Hike your own hike

As I think back upon 2018, the one thing that stands out is the need to hike your own hike (HYOH). There is no one size fits all to hiking. Just as no two trails are the same.

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At the root of it all, HYOH is meant to signify that you don’t need to conform to what everyone else might be doing but simply to focus on your own hiking experience without comparing yourself to others. Of course this doesn’t mean that one should be disrespectful, ignore leave no trace principles or do something dangerous on the trail.

So this is what HYOH means to me.

The miles I put in on a hike are enough for me.

I know how much my body can handle. When other hikers or people push me to go further, I know what’s in my limits. Stretch goals are fun and great….and necessary. However, I’m not less of a hiker or my accomplishment not worthy because I didn’t match someone else’s time or distance. So instead of comparing ourselves to others, it’s important to understand our own bodies and work hard to improve what we can.

The gear I needed wasn’t always the gear I wanted or that everyone had. 

I returned a backpack twice because I was too impatient to wait to get fitted. Lessons learned. I spent forty five minutes working with an outfitter who fit me for shoes. He even showed me the best way to tie them so they weren’t coming undone every other mile on the trail. I could read all the reviews, watch videos, and scroll through influencer feeds. But in the end, I realized being comfortable and familiar with my gear was essential to the hike.

It’s okay to go it alone and it’s okay to not go it alone.

Hiking is such a personal activity. Being one with nature, observing surroundings, gaining mental and physical strength each time on the trail. There is a lot of fulfillment I’ve found personally in solo hiking. At the same time, I learned that there is also something beautiful in a shared experience of the hike. Camaraderie of having another person to stumble over roots and rocks with. Someone to share a summit beer with or simply inspire you to keep on going when your legs ache. For me, I’ll continue to have both solo hikes and partner hikes, and it feels like it gives me the ability to have the best of both worlds.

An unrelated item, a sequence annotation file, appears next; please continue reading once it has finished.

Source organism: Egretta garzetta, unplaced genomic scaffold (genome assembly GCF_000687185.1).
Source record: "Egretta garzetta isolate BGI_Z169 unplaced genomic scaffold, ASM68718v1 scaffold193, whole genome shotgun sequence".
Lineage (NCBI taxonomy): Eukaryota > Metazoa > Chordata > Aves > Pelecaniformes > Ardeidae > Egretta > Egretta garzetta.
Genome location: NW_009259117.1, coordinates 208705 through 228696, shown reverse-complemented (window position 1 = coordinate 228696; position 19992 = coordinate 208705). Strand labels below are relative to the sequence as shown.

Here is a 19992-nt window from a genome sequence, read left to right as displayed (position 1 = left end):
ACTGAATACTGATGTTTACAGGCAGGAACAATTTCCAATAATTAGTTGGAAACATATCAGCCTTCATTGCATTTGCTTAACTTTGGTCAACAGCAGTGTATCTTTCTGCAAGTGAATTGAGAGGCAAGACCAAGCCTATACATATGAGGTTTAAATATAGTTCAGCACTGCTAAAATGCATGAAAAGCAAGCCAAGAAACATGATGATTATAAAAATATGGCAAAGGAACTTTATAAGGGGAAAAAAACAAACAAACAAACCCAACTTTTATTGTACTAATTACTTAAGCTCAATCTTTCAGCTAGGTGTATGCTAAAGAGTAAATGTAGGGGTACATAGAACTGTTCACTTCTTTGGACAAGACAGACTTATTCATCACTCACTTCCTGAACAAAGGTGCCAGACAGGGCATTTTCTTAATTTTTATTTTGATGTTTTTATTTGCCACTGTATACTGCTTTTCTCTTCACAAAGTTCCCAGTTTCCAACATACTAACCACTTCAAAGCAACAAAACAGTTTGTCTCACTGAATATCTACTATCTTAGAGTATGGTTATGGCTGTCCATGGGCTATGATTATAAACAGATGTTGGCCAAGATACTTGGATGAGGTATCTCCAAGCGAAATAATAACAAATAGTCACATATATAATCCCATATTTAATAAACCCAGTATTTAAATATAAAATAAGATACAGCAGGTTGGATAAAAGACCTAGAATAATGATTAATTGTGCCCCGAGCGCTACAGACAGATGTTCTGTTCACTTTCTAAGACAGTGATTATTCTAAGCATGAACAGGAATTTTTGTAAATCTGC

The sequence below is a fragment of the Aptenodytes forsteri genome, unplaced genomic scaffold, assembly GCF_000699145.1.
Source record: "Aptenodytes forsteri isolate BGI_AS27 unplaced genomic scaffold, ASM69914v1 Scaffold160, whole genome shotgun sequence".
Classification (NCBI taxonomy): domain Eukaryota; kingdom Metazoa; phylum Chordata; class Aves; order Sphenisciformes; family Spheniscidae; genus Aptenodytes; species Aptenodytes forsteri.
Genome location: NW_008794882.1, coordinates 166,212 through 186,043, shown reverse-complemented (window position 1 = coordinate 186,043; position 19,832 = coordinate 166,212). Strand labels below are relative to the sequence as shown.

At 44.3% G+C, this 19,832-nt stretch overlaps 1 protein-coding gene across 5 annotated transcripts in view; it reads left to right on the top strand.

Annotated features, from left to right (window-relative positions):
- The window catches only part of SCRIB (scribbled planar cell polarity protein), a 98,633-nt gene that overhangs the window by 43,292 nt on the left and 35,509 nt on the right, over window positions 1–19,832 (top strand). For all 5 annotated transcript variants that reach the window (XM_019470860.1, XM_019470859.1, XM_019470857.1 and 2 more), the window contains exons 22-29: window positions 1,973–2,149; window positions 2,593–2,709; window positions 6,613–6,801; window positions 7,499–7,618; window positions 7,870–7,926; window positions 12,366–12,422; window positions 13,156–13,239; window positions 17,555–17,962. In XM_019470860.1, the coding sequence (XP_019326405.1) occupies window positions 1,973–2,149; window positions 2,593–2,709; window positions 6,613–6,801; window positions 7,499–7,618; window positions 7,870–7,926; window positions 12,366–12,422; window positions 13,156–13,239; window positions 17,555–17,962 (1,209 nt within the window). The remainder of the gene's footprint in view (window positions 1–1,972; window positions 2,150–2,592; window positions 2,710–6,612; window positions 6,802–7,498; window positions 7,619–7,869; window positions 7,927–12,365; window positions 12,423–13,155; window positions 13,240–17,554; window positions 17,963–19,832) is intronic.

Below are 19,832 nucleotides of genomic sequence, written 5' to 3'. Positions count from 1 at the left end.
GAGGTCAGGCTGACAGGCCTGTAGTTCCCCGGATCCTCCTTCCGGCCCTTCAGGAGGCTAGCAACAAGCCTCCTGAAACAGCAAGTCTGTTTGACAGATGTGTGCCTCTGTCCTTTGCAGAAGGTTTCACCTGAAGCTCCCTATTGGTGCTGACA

I still have a responsibility to hike ethically. 

Hike your own hike doesn’t mean I can blaze new trails, throw trash and my worries to the winds or put myself knowingly in danger in the name of individuality. I need to always have the 10 essentials, know the trail I am embarking on and the weather conditions, and also practice leave no trace. And I also have a responsibility as a member of the hiking community to share that knowledge. Whether I volunteer time, money or other resources – it’s important as give back as a way to help maintain our trail systems for generations to come.

At the end of the day, the number of “likes” don’t count.

My hikes are just as meaningful when I don’t share them on social media. There were many times that my hikes didn’t end up with photos shared or tagged. But those were some of my most intimate and favorite hikes. I still bagged those peaks and took in those vistas, even if it was simply myself or just my hiking partner who knew.  It’s easy to go down the rabbit hole of comparison when looking at some of the perfectly curated Instagram feeds out there, and start to feel this inner pressure to somehow get as many likes, followers, etc. When I start feeling that way, I take a step backward to remember why I’m hiking in the first place and the unique message I can share as part of it.

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I didn’t tally up the number of miles I hiked in 2018, but I may end up doing that in the next few days. It would be great to say that I accomplished a certain goal (a mile a day, a hike a week, or some number of miles in my favorite national park), but right now I think I’m just going to let myself focus on my New Years Day hike.

Thank you for following my adventures on the trail. I wish all of you the happiest of New Years.

 

 

4 Tips for Winter Hiking